For Immediate Release: April 12, 2012
Media Contact: Communication Office
Vermont Department of Health
BURLINGTON - Better late than never is a catchphrase that does not apply to influenza.
The Vermont Department of Health is reporting widespread flu activity late in the flu season, including confirmed cases and outbreaks in long-term care facilities in Addison, Bennington, Caledonia, Lamoille, Rutland, Windsor and Chittenden Counties.
“Flu is unpredictable and while this is unusual and the season has been relatively mild so far, we are not the only state that is seeing an upswing in flu cases,” said Deputy State Epidemiologist Susan Schoenfeld. “During previous late seasons, activity has continued into May.”
The Health Department issued a health advisory on Wednesday advising health care providers to give antiviral treatment to long-term care residents who have confirmed or suspected influenza.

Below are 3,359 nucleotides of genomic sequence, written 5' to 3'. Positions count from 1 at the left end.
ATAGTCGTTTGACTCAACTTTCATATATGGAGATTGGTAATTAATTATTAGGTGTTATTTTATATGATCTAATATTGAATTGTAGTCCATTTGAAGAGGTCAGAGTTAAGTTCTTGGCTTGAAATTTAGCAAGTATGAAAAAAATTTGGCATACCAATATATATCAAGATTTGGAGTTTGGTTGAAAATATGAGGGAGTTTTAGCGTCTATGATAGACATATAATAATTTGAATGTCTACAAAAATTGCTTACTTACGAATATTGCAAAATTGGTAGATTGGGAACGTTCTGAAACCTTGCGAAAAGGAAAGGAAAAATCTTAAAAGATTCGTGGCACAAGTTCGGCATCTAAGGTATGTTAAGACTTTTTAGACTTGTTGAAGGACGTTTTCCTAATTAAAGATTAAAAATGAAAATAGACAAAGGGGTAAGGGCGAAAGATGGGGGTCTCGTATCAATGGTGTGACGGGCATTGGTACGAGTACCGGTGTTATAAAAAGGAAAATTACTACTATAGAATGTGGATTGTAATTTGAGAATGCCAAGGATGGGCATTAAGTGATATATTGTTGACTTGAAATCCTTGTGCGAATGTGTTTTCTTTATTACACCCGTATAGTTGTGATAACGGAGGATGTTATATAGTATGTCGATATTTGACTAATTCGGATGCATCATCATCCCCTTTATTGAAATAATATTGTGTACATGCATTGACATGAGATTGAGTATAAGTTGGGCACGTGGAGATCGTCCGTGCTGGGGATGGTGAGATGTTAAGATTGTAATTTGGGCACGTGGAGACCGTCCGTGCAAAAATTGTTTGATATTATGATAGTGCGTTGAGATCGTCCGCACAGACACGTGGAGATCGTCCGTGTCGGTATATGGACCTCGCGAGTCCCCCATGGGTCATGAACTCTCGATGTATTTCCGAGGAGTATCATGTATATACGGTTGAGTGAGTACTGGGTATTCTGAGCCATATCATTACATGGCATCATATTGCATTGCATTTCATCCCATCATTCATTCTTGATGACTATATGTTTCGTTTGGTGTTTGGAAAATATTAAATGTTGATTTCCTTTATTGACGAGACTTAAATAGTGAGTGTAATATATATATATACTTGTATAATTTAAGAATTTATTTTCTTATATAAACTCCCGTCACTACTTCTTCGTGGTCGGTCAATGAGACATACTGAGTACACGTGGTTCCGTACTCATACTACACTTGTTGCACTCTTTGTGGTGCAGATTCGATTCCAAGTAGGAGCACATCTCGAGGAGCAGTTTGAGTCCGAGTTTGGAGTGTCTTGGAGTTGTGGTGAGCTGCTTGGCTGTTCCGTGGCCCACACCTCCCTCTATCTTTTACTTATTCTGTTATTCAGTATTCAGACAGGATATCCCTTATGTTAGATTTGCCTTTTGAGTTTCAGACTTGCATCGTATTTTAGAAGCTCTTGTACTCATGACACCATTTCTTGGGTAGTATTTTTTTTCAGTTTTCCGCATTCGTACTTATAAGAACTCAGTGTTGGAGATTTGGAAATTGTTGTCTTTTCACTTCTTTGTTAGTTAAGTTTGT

Older people, young children, pregnant women, and anyone with serious chronic illness such as heart disease are particularly vulnerable to serious complications from the flu.
“Newly admitted residents, health care workers and visitors can introduce flu into a long-term care facility.” Schoenfeld said, “Caring may mean not visiting. If you are ill, stay home. Flu is highly contagious.”
Getting vaccinated is always the best protection against the flu. Vaccine may still be available at health care provider offices. Take the following simple precautions to help keep illness from spreading:
- Cover your mouth and nose every time you cough or sneeze.
- Cough or sneeze into a tissue and then throw it away.
- Wash your hands often, especially after you cough or sneeze.
- Use alcohol-based hand wipes and gel sanitizers if soap and water are not available.
- Stay home from work or school if you are sick.
The Health Department Laboratory has identified a mix of influenza A/H3, 2009 A/H1, and influenza B from specimens submitted during this flu season.
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